The World’s Extremes

Published by papaleng
April 3, 2009, Category: Earth Sciences

Take a look at Earth’s amazing Nature extremes and find out what is the longest, highest, hottest, coldest and largest of them all.

Truly planet Earth is a beautiful place to live in where Nature showcases her wonderful and awesome beauty; from green mountains, blue oceans, amazing animals and to the different plants species. One can just appreciate in awe what beauty Nature has to offer. Below is a list of Earth’s extremes that surely makes you ponder, When will I see these beauties?

The World’s Largest Rock Formation

Uluru also known as Ayers Rock is the world’s largest rock formation. This sandstone monolith, located in Australia

, has a height of 348 m (1,142 ft). and around 9.4 km (6 mi) in basal circumference. Ayers Rock appears to change its color as light strikes it at different hours of the day.

The World’s Most Active Volcano

Kilauea is currently listed as the world’s most active volcano. Located in Hawaii, Kilauea is 90% make up of lava.

The World’s Lowest Lake

The Dead Sea  is a salt lake located between Israel and Jordan. Considered the world’s deepest hypersaline lake, it is 1,240 ft deep and 1,385 ft below sea level. Also, it is one of the world’s saltiest bodies of water. It is located in the Jordan Rift Valley and is 67 kilometers long and 18 kilometers wide at its widest point.

The World’s Largest Coral Reef

The Great Barrier Reef that comprises more than 3,000 individual reefs and 900 islands is the world’s largest coral reef system. Located in the Coral Sea, Australia, it stretches to around 2,600 square kilometers over an area about 344,400 square kilometers. In 1981, the reef was designated as a UNESCO World Heritage Site.

The World’s Largest Cave Passage

Deer Cave holds the record for the largest cave passage in the world. Located in Borneo, it is one of  several caves found in Mulu National Park. Deer Cave is about 2 kilometers in length and over 90 meters high and wide.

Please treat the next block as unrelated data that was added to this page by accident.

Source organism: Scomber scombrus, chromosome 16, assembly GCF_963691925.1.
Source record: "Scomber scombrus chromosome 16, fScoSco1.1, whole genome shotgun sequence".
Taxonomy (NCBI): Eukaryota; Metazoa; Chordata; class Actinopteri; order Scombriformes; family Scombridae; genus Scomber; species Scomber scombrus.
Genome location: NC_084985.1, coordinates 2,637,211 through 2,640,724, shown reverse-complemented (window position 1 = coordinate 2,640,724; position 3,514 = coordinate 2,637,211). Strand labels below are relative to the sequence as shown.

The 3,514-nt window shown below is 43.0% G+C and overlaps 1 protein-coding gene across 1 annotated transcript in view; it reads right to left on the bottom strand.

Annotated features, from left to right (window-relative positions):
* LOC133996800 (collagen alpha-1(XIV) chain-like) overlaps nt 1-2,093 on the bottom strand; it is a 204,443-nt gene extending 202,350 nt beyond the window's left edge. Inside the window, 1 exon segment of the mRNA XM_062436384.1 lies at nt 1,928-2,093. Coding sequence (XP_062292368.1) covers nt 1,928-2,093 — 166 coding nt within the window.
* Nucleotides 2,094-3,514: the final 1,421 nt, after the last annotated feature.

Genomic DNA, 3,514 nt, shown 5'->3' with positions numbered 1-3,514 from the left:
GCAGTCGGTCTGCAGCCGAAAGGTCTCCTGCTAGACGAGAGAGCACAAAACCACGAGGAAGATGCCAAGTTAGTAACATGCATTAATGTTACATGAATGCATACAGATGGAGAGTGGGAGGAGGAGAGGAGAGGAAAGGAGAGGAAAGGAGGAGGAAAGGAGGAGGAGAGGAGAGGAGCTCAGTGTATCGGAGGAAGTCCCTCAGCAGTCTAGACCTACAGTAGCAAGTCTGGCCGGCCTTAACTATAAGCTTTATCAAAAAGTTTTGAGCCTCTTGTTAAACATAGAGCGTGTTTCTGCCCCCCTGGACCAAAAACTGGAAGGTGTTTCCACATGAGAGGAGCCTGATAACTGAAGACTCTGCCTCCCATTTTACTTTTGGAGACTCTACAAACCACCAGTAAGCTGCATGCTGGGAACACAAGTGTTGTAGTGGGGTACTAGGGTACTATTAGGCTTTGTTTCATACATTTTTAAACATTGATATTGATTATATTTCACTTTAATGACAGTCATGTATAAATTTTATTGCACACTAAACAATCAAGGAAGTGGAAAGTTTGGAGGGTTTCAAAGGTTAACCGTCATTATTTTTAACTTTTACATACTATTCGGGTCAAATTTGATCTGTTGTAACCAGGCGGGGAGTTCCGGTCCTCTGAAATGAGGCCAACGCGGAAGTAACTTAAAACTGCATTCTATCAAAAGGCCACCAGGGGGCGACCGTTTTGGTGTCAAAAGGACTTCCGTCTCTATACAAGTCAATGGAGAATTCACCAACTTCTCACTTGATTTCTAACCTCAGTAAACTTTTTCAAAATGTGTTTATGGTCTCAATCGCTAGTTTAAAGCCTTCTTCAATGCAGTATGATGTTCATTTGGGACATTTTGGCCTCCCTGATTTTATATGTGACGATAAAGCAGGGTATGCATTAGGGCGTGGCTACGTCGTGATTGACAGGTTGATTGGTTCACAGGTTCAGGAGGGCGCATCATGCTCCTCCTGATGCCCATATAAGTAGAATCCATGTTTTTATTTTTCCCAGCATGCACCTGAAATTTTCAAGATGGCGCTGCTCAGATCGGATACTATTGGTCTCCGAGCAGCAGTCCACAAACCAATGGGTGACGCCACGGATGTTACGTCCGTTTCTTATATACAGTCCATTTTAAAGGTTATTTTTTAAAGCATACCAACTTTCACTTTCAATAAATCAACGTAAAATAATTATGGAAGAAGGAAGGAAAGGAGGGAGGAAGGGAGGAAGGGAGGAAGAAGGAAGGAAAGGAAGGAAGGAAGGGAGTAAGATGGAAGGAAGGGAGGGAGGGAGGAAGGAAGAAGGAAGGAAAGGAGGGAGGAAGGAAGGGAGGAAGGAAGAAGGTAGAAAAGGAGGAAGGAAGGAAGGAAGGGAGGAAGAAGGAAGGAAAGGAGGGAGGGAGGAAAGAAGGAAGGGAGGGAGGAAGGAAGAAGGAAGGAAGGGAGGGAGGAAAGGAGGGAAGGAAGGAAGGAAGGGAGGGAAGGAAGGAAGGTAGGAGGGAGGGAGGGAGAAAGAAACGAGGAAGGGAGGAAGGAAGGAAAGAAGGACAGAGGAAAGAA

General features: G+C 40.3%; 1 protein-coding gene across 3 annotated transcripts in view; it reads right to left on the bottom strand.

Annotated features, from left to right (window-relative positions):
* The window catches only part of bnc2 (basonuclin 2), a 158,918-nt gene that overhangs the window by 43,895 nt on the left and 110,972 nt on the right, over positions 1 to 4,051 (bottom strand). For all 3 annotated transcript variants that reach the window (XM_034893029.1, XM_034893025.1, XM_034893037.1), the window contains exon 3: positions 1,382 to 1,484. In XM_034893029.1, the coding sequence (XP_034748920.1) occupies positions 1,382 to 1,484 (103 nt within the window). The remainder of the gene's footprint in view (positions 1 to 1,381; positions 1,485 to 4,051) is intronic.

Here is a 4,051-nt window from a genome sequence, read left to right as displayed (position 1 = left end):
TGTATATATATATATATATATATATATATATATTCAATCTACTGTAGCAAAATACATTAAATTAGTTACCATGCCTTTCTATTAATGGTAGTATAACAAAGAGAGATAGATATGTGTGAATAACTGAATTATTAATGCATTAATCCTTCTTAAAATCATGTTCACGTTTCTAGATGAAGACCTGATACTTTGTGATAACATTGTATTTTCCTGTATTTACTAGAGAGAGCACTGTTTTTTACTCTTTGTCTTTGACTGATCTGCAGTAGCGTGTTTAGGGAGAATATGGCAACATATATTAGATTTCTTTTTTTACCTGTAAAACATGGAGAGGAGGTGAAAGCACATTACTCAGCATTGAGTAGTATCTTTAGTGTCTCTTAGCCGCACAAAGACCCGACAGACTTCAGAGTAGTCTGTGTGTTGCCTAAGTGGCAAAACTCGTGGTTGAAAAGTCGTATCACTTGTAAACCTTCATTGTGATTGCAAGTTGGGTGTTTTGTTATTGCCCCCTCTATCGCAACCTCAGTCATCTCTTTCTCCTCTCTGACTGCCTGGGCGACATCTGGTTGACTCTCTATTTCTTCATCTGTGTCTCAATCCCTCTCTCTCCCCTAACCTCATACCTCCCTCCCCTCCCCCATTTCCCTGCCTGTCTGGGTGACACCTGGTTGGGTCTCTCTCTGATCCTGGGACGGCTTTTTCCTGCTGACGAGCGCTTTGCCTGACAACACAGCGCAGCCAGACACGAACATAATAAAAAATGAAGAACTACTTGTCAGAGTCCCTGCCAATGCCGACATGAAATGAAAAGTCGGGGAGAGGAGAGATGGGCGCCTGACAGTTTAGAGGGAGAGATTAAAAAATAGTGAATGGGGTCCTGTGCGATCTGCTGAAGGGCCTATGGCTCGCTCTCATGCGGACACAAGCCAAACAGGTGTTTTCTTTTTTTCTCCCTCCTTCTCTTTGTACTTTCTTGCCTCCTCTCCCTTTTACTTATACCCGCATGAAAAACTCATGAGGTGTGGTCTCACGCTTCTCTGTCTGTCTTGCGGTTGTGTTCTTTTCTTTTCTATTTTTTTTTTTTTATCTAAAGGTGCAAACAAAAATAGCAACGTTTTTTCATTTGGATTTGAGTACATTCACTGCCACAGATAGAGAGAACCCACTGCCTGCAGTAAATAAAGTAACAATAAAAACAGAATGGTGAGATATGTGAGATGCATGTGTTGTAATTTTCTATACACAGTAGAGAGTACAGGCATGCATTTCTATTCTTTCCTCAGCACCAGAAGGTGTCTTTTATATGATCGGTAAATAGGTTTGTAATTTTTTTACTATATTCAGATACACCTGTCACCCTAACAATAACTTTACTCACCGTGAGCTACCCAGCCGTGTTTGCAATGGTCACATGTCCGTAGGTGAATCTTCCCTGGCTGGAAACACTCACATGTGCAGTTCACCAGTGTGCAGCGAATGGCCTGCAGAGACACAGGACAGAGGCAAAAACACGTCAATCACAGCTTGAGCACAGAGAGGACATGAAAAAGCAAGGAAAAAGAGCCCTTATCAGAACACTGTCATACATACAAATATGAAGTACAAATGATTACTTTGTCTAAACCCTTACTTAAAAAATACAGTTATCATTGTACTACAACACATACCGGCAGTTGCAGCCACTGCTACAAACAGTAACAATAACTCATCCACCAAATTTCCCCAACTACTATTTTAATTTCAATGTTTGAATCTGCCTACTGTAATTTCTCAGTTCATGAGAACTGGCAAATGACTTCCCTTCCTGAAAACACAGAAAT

The World’s Longest River

The Nile is the world’s longest river, its streams flow through nine countries. One source, The White Nile starts from  Lake Victoria, Uganda and  flows through Sudan and Egypt. The Blue Nile starts in Lake Tana, Ethiopia and flows through Zaire, Kenya, Rwanda, Tanzanian and Burundi. The Nile River flows for a distance of 5,584 km (3,470 mi) in eastern Africa. It discharges an average of 65 million liters of water per second.

The World’s Highest Peak

Mount Everest also called Sagamatha is the world’s highest mountain. It is measured at  8,850 m (29,035 ft) in height above sea level. Named in honor of Sir George Everest, it is situated on the border between Sagarmatha Zone, Nepal, Tibet and China. Some people do believe that it rises about 4 mm every year.

The World’s Highest Water Falls

Angel Falls is the world’s highest waterfall at 979 m (3,212 ft), with a clear drop of 807 m (2,647 ft). It is located in Venezuela. The height of the falls is so great that water is turned into mist by the strong wind before it ever gets near the ground.

The World’s Hottest Place

The Sahara is the largest hot desert on earth. At more than 9 million square kilometers, Sahara Desert covers most of Northern Africa making it as large as the continent of Europe or the United States. The temperature frequently reaches 55° C (131° F). In 1922,  the temperature reached 57.8° C (136° F) making it the highest temperature measured on Earth. 

The  World’s Coldest Place

Antarctica is the fifth-largest continent in terms of land area and has the highest average elevation of all the continents. It is also the driest, windiest and coldest continent.  At 14.0 million km², Antarctica is 98 % covered by ice.  A record-89.2° C (-128.6° F) was reached making it the coldest temperature ever recorded on Earth.